Kyrgyzstan sits between Kazakhstan, Uzbekistan, Tajikistan and China. It is one of the most ethnically diverse of the central asian nations and predominantly muslim with a secular constitution.
In April 2010 (a few days after John booked our flights!) protesters against government corruption and closure of media outlets took to the streets of Bishkek, the nations capital. We watched as the President Kurmanbek Bakiyev was ousted, fleeing to his parent's house and finally abroad. At least 88 people died, many more were injured and an interim government was appointed.
The country quietened down, with rioting grinding to a halt but not before some baffling details about Bakiyev emerged. It turned out that he had a private zoo, complete with a pair of snow leopards and two bear cubs. A golden eagle, two falcons, four African peacocks, an ostrich, swans (black and white) and some Indian ducks were amongst the animals seized. Almost immediately afterwards rumours of a pair of spare wives emerged, further fuelling the speculation that the man was utterly off his rocker. On the day he left several million (£200m according to some) vanished from the country's coffers.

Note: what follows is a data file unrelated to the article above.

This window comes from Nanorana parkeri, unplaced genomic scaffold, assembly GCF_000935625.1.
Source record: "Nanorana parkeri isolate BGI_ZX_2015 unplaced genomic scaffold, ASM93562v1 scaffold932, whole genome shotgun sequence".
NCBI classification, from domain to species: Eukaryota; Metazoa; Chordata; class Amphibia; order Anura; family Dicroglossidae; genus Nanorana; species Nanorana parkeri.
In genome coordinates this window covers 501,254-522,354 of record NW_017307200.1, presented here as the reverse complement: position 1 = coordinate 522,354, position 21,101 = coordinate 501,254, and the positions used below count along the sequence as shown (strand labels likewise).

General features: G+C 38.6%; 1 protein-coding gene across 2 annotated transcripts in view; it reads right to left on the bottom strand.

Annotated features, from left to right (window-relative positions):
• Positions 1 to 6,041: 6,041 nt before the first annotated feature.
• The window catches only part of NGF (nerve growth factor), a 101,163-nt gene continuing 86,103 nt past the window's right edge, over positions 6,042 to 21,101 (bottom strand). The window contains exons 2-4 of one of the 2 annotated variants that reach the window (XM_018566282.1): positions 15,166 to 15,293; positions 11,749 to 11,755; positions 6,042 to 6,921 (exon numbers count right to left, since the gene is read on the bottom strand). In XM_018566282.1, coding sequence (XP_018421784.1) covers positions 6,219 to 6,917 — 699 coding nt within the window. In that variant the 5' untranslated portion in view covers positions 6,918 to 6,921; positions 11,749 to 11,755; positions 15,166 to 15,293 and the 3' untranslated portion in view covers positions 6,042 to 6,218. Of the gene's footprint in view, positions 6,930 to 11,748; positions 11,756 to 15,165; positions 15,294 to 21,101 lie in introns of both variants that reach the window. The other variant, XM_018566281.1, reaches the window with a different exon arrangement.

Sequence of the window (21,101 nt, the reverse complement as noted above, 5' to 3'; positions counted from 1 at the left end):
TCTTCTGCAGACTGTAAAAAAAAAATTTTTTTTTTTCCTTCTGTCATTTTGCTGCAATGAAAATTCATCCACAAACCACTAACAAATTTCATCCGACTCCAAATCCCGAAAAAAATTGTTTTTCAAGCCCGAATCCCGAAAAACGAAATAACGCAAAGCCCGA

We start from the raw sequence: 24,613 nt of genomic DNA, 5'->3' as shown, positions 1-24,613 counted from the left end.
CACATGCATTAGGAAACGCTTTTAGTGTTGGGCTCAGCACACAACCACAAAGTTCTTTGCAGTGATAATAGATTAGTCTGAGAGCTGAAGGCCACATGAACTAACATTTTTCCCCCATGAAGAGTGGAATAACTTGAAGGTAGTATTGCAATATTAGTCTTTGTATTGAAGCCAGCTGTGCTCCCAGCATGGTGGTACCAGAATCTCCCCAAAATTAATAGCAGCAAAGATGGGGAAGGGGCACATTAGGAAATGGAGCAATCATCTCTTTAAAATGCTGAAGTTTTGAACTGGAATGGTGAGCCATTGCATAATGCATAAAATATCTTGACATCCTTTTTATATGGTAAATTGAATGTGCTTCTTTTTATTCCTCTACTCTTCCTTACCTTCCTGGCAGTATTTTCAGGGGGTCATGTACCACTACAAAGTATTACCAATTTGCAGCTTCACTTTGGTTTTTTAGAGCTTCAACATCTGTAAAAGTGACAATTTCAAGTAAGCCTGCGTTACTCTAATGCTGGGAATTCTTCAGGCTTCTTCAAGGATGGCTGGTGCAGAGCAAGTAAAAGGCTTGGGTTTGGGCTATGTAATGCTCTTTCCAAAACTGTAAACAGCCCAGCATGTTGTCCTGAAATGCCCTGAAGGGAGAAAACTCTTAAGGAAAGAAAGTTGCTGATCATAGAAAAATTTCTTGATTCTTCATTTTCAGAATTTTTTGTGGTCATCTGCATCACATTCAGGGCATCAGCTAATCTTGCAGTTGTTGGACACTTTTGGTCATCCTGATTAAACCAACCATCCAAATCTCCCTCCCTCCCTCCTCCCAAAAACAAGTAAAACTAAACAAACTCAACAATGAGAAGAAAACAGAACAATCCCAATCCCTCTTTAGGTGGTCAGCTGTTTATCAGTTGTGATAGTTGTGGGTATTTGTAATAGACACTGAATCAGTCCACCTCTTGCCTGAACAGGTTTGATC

Once the smoke had cleared we grew less uneasy about the wisdom of travelling there. Trouble flared up again in June, this time in Osh, over existing ethnic tension between the majority Kyrgys and the minority Uzbeks. Though far from our intended destination we watched with trepidation. These petered out after a few days and the country has been out of the news since then, except for a referendum in June which went ahead without a hitch. Touchwood.